Appalachian Patria

Appalachian Intellectual. To me that means plain thinking. I am A Non Commissioned Officer in the Army Reserves. Let me say...My views expressed here are mine and not those of The U.S. Army, Army Reserve or my fellow brethren in The National Guard. This is entirely Sua Sponte. This is My Thinking. I'm single and in my mid 30's. Politicaly, I'm a Libertarian. (Again, Sua Sponte.I do not represent the Libertarian Party.)I love my native Appalachia, Rock n Roll and...I love God.

Location: Brevard, North Caroilina

I started blogging for two reasons. I was concerned about the changes to the area I live in, Southern Appalachia and I was about to go to the war. I was in Iraq in 06 and 07 and now Kuwait in 11 and 12. Blogging was a means of documenting my experiences and hoping it would help gain clarity. I don't feel that way about it any more. It's said people write blogs because they are frustrated, that's why people read them too. That makes us sound apocalyptic. Are we? Let it be said, what I say here is of my own thinking. This is entirely Sua Sponte and not an official representation of the U.S. Military or the U.S. Government as a whole.

Monday, August 09, 2010

My Squeaky Dog ran his last race. He died early Saturday morning. In October he would have been 15. His real given name on his papers was PR Trimont's Rambo. PR meaning Purple Ribbon. He was AKC registered.

He was called Squeaky because he would squeak when he struck a track, he would squeak when riding rig on the box. He loved being up there. He loved running Bear. Two weeks before he died a big Bear lumbered out on the bank the opposite side of the house. I ran Squeaky and Horton over to the track and Squeaky was opening up on it trying to climb the bank. If I'd unsnapped the brass he would have ran that Bear, albeit, slow. He cared little for "junk", though he was known to run it some, always with another dog and not for far. You could check a track with him, though. If he didn't open, you didn't have a bear or it was just to cold. He did have a good nose. I believed he could have worked a 6 hour old track, easy. 8, pretty good. He knew a dead bear from a live one, a wild one from a captive one. Sometimes he acted like he knew what you were thinking, allot of that time, it was like he didn't care. Squeaky was a Bear Dog.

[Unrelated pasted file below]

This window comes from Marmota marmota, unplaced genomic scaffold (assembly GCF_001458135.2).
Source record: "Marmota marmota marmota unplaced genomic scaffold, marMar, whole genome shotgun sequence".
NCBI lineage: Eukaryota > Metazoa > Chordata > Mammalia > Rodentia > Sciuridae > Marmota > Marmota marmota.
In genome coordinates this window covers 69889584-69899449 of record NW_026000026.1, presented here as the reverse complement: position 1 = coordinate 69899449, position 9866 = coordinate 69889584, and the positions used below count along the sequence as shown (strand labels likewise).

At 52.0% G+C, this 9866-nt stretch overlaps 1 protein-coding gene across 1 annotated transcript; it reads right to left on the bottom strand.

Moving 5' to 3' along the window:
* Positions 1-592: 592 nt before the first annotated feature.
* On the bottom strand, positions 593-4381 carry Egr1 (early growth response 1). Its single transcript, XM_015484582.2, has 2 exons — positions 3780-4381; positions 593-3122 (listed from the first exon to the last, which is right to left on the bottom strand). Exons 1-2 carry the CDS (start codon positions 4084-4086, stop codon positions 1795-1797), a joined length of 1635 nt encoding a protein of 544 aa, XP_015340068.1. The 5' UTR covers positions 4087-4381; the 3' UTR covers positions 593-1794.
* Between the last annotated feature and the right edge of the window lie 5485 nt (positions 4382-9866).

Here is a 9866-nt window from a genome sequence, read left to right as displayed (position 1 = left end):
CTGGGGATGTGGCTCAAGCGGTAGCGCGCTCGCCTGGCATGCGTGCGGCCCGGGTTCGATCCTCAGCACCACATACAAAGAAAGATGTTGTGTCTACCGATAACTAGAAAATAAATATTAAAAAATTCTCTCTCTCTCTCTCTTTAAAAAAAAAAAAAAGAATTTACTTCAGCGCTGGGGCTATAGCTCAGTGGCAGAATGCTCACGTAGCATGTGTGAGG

Squeaky had fought bear and hogs. He had his share of scars, one was an ear that had been cut short. Last fall a Sow bear nipped him in the chest, cutting him and nearly taring the buckle of his tracking collar off. He fought her coming down that mountain, she lunged at him, he darted and grabbed at her along with all of the young dogs. When I got him to the truck he patiently let me staple him up. He patiently let me shoot him up with penicillin. He had gotten off from me a couple of sumers ago. He was gone for three days and I picked him up over near the County trash pile. He had been into it with a Bear ad it had whooped him pretty good. He was tired, sore and still as cocky as before. We lanced his sores and gave him a few shots. He never flinched. Not until the last shot. He stopped eating last weekend. I did get him to eat soft food. I got him to take Aspirin and B12. But not Friday.

In a few weeks, I'll start running the Dogs. I've got three young ones a Cur and two Plott litter mates. I have Rebel, who pulled off his chain to run after a Bear the other night. I don't have a rig dog, or a colder nose strike dog. On that first Friday night, when I load the dogs up I'm damn sure going to miss that son of a bitch. He wasn't a perfect Dog, but he was a good one. He was a Bear Dog.

The Appalachianst